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colin’s creatures


Colin Richmond’s expressive porcelain creatures are well known for their attention to detail and heirloom quality.

The artist: Richmond grew up in a creative family in update New York, but has no artistic education. He earned his MBA and worked in the corporate world in New York City for several years before moving to Asheville, NC.

The company: Colin’s Creatures, founded in 1991, is based in Asheville. When it began, Richmond carved mixed medium angels. He later added miniature animals to his collection, which he exhibited at the Atlanta Gift Market for many years.

The materials: Porcelain for the animal’s detailed appendages; a woven fur for its tactile appeal from Steiff, the German Teddy Bear maker; and a cast stone body for stability.

What’s popular: The sixty breeds of sheep and lambs ($40 to $200).

Other favorites: Highland cattle ($149 to $199); Scottie puppies ($169); and Nativities ($59 to $749).

What’s new: Stoneware. With it he makes cremains urns in the form of a sleeping pet. So far there are eight dog breeds and cats in a variety of colors. Also in stoneware are figures of short-haired dogs like the English bulldog.

Fun (or unusual) requests: For life-sized sheep and dollhouse-scaled sheep. Both are now part of his collection.

Where to buy: In Asheville, at Richmond’s studio by an appointment. Call 828-215-6006.




pickled pink

Pickled Pink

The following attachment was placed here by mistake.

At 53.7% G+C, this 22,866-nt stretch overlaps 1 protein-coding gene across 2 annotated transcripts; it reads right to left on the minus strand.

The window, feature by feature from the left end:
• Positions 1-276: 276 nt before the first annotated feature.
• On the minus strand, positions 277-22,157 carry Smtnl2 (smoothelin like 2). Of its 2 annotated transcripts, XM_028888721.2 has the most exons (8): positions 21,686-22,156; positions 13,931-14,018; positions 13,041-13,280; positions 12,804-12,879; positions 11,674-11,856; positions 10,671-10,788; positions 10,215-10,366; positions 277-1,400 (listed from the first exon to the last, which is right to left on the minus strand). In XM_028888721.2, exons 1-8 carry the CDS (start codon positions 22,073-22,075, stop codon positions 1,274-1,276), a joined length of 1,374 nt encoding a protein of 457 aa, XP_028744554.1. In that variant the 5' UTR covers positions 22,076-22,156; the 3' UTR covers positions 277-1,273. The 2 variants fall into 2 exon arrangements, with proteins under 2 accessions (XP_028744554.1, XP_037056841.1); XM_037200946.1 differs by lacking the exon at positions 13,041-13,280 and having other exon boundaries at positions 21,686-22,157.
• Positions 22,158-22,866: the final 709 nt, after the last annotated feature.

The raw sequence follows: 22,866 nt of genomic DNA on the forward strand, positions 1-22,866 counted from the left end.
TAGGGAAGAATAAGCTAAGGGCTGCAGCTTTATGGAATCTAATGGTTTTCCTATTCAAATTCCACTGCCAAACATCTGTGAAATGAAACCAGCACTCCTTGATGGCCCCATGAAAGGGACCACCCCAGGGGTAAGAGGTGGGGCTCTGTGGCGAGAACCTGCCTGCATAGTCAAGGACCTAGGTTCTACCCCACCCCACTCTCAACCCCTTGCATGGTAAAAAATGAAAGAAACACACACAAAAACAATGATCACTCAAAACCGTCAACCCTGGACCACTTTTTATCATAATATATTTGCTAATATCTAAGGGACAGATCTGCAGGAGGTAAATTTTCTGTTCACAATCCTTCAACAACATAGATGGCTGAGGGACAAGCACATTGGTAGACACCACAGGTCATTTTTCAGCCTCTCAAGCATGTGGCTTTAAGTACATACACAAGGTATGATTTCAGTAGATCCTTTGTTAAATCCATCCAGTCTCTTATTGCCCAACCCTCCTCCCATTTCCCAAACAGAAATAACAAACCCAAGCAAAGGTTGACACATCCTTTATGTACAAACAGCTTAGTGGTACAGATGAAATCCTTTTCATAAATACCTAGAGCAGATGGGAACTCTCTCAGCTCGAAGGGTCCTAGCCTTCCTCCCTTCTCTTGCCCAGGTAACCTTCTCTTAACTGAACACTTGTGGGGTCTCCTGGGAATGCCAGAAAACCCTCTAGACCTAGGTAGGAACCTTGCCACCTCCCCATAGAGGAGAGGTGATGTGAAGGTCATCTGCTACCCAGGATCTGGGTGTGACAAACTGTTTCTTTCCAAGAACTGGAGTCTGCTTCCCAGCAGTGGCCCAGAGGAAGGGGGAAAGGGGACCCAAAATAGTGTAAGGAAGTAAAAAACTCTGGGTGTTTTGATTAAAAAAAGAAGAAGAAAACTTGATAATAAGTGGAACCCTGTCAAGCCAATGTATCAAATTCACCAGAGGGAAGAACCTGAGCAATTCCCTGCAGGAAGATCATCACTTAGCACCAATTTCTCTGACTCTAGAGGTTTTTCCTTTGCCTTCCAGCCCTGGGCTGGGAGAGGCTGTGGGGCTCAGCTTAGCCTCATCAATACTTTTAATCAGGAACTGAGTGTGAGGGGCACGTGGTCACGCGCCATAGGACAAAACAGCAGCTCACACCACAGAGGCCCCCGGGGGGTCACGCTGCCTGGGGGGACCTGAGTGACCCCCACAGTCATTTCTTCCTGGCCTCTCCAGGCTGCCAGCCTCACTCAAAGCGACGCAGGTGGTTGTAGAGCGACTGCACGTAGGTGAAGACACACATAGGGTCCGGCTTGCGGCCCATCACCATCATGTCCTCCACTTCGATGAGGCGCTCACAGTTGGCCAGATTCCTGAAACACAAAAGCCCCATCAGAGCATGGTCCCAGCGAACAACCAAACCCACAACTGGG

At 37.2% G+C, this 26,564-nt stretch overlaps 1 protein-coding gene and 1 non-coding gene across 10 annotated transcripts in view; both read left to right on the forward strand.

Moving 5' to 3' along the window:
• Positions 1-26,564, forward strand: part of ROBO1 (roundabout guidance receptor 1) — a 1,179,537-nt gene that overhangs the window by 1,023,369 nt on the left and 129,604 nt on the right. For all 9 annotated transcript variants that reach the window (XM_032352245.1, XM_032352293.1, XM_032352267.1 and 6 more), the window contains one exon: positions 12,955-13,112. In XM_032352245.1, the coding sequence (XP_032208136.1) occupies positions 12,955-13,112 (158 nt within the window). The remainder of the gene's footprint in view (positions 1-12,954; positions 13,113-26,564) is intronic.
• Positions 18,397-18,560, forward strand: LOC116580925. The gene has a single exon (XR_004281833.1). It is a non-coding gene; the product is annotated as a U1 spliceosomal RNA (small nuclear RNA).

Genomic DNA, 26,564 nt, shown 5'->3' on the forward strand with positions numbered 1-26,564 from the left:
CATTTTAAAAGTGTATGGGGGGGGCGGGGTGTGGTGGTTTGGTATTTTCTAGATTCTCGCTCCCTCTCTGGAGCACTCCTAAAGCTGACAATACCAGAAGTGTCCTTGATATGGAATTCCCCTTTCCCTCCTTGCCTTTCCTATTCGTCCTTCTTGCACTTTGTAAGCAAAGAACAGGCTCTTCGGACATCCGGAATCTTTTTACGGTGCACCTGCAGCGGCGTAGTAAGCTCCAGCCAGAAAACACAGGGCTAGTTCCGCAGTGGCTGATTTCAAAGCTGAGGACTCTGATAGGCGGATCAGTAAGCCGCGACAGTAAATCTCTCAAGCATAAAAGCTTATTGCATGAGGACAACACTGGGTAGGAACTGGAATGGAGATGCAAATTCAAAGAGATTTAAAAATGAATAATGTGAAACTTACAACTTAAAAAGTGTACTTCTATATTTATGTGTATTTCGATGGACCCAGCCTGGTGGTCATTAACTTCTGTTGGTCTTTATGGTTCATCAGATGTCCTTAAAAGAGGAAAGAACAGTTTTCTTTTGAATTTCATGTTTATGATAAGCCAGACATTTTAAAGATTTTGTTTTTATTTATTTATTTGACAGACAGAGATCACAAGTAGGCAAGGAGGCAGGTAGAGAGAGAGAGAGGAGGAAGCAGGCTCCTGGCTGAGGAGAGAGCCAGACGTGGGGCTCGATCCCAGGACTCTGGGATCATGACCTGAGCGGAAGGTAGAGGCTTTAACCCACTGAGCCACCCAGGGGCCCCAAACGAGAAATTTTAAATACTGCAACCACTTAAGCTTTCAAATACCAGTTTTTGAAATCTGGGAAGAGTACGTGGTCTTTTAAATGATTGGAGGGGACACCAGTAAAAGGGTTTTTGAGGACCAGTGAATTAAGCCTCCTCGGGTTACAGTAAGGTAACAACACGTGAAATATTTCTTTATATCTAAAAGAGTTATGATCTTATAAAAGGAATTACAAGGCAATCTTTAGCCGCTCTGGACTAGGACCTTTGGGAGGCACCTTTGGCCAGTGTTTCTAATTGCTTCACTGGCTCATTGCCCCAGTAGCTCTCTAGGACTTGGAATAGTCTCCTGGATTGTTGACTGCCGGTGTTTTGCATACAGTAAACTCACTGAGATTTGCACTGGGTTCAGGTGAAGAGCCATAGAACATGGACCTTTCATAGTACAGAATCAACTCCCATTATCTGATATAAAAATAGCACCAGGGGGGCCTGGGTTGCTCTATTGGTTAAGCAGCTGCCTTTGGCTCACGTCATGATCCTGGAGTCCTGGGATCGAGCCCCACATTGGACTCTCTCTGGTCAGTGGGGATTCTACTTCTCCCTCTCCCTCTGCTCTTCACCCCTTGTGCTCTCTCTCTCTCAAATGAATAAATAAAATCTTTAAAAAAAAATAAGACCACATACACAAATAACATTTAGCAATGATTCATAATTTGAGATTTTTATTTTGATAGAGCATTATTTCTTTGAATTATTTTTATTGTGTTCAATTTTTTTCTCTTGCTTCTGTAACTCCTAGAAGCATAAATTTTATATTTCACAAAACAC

Using century-old family recipes and fresh, all-natural ingredients, Charlie Stephenson and Jim Lawlor created Pickled Pink, a line of gourmet pickled foods.

The Atlanta-based company’s best sellers are Smokin’ Okra, Spiced Watermelon Pickles and Sweet Heat Jalapeno’s.

Other favorites include Sweet Gourmet Pickles and Picked Peaches. Sixteen-ounce jars range from $5 to $10.

Where to buy:

nature inspired

C.Condon 2

Atlanta artist Chris Condon hopes his sculpture will help raise awareness of the natural world we live in.

The artist: Condon grew up in Westport, Mass., with an early interest in art. He graduated from the Rhode Island School of Design with a degree in sculpture and spent a year in Italy learning stone carving. Condon moved to Atlanta more than 20 years ago and maintains a studio at the Art Farm at Serenbe.

The goods & materials: Sculpture, including animals, birds and plants, using a combination of wood, stone, bone and other mediums.